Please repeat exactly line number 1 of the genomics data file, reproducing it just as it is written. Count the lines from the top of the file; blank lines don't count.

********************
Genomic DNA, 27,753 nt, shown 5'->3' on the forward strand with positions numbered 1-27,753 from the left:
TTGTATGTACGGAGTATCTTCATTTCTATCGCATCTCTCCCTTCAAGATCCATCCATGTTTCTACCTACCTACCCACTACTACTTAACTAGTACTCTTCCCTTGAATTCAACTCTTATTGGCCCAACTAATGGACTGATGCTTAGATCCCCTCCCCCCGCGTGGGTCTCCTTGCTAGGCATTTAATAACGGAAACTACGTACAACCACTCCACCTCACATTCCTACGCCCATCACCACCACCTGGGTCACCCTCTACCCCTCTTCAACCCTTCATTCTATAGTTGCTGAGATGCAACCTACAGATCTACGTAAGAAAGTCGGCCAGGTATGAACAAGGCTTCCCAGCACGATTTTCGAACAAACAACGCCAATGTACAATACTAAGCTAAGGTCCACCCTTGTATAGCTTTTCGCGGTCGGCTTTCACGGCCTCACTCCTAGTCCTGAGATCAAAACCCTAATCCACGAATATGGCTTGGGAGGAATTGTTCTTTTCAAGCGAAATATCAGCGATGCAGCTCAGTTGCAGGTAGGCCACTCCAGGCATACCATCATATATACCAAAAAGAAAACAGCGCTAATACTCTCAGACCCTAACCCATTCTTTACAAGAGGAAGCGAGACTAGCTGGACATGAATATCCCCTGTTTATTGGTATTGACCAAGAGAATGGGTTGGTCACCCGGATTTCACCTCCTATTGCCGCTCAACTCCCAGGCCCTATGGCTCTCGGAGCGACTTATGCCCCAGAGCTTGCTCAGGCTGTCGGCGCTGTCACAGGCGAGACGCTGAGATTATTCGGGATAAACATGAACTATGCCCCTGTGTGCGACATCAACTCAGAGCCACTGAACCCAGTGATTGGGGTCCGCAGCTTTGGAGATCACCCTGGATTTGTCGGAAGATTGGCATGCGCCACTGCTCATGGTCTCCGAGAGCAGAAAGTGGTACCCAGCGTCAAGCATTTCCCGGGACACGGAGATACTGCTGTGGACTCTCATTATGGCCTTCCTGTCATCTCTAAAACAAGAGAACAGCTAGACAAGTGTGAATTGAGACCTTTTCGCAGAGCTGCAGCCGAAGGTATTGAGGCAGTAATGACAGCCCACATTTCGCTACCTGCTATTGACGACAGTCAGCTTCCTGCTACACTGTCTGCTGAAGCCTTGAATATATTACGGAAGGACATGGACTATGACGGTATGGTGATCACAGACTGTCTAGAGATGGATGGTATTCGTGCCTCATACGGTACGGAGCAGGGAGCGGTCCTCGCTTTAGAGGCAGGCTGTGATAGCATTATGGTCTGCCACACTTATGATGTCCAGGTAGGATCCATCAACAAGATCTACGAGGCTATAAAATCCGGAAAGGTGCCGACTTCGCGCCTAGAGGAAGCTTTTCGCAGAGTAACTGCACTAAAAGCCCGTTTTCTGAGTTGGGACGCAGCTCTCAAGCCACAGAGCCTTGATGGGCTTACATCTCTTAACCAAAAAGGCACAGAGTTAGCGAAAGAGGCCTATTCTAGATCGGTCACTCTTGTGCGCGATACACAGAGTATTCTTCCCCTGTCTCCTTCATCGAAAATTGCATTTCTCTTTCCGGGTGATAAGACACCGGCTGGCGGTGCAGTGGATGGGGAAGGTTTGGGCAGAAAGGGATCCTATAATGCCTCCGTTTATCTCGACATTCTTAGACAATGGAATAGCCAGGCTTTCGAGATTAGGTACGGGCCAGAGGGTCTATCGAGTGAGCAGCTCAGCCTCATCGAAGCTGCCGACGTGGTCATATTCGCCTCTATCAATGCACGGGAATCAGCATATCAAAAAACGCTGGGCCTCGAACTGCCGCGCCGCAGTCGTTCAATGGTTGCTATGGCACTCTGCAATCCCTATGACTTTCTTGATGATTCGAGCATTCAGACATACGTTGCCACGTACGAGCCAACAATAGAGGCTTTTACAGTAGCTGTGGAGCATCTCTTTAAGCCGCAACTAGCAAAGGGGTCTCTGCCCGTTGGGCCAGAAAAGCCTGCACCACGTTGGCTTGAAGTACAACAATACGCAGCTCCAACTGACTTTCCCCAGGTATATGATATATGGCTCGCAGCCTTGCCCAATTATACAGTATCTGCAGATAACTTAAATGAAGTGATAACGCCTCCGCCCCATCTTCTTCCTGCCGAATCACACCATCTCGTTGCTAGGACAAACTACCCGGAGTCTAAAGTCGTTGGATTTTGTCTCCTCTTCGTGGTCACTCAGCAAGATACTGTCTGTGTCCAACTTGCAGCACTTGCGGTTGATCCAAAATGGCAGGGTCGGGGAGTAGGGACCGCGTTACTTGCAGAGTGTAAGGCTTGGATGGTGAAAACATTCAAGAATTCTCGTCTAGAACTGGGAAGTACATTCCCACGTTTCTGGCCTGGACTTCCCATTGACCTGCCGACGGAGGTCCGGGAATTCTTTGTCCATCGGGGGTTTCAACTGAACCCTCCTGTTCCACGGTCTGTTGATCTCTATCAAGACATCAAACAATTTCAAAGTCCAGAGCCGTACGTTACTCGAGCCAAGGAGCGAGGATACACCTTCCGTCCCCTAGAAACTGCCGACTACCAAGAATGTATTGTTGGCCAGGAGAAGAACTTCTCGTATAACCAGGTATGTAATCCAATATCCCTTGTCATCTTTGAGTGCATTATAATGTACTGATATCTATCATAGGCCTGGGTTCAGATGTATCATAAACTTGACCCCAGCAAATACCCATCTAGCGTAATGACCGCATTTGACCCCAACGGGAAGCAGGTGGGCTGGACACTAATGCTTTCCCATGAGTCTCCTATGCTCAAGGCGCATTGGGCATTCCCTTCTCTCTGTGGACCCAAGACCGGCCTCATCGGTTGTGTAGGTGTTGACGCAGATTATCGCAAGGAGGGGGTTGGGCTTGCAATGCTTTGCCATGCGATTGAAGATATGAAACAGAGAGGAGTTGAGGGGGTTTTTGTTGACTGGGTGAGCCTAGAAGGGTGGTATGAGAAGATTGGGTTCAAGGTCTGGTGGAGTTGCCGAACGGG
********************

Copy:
Genomic DNA, 27,753 nt, shown 5'->3' on the forward strand with positions numbered 1-27,753 from the left: